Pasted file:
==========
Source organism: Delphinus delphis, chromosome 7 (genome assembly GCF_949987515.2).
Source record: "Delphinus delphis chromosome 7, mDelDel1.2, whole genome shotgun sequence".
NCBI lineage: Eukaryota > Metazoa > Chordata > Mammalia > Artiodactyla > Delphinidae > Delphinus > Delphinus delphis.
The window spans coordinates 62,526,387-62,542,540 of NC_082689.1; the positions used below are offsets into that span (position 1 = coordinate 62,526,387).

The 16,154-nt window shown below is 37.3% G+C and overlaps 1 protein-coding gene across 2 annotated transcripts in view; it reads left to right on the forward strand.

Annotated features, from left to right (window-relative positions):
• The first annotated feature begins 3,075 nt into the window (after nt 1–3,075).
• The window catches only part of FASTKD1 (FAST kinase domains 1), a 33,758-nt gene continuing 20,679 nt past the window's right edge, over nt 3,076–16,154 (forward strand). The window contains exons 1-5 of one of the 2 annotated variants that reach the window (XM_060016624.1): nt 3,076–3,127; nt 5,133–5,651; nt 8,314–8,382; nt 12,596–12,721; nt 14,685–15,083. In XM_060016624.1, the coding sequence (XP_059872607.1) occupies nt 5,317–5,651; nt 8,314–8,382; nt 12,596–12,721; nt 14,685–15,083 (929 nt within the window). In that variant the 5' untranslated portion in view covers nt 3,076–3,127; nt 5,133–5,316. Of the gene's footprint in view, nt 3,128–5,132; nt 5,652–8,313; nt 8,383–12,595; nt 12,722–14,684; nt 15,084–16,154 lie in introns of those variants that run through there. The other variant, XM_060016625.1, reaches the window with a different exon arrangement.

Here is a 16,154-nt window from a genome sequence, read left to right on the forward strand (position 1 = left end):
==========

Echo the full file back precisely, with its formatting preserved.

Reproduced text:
Source organism: Delphinus delphis, chromosome 7 (genome assembly GCF_949987515.2).
Source record: "Delphinus delphis chromosome 7, mDelDel1.2, whole genome shotgun sequence".
NCBI lineage: Eukaryota > Metazoa > Chordata > Mammalia > Artiodactyla > Delphinidae > Delphinus > Delphinus delphis.
The window spans coordinates 62,526,387-62,542,540 of NC_082689.1; the positions used below are offsets into that span (position 1 = coordinate 62,526,387).

The 16,154-nt window shown below is 37.3% G+C and overlaps 1 protein-coding gene across 2 annotated transcripts in view; it reads left to right on the forward strand.

Annotated features, from left to right (window-relative positions):
• The first annotated feature begins 3,075 nt into the window (after nt 1–3,075).
• The window catches only part of FASTKD1 (FAST kinase domains 1), a 33,758-nt gene continuing 20,679 nt past the window's right edge, over nt 3,076–16,154 (forward strand). The window contains exons 1-5 of one of the 2 annotated variants that reach the window (XM_060016624.1): nt 3,076–3,127; nt 5,133–5,651; nt 8,314–8,382; nt 12,596–12,721; nt 14,685–15,083. In XM_060016624.1, the coding sequence (XP_059872607.1) occupies nt 5,317–5,651; nt 8,314–8,382; nt 12,596–12,721; nt 14,685–15,083 (929 nt within the window). In that variant the 5' untranslated portion in view covers nt 3,076–3,127; nt 5,133–5,316. Of the gene's footprint in view, nt 3,128–5,132; nt 5,652–8,313; nt 8,383–12,595; nt 12,722–14,684; nt 15,084–16,154 lie in introns of those variants that run through there. The other variant, XM_060016625.1, reaches the window with a different exon arrangement.

Here is a 16,154-nt window from a genome sequence, read left to right on the forward strand (position 1 = left end):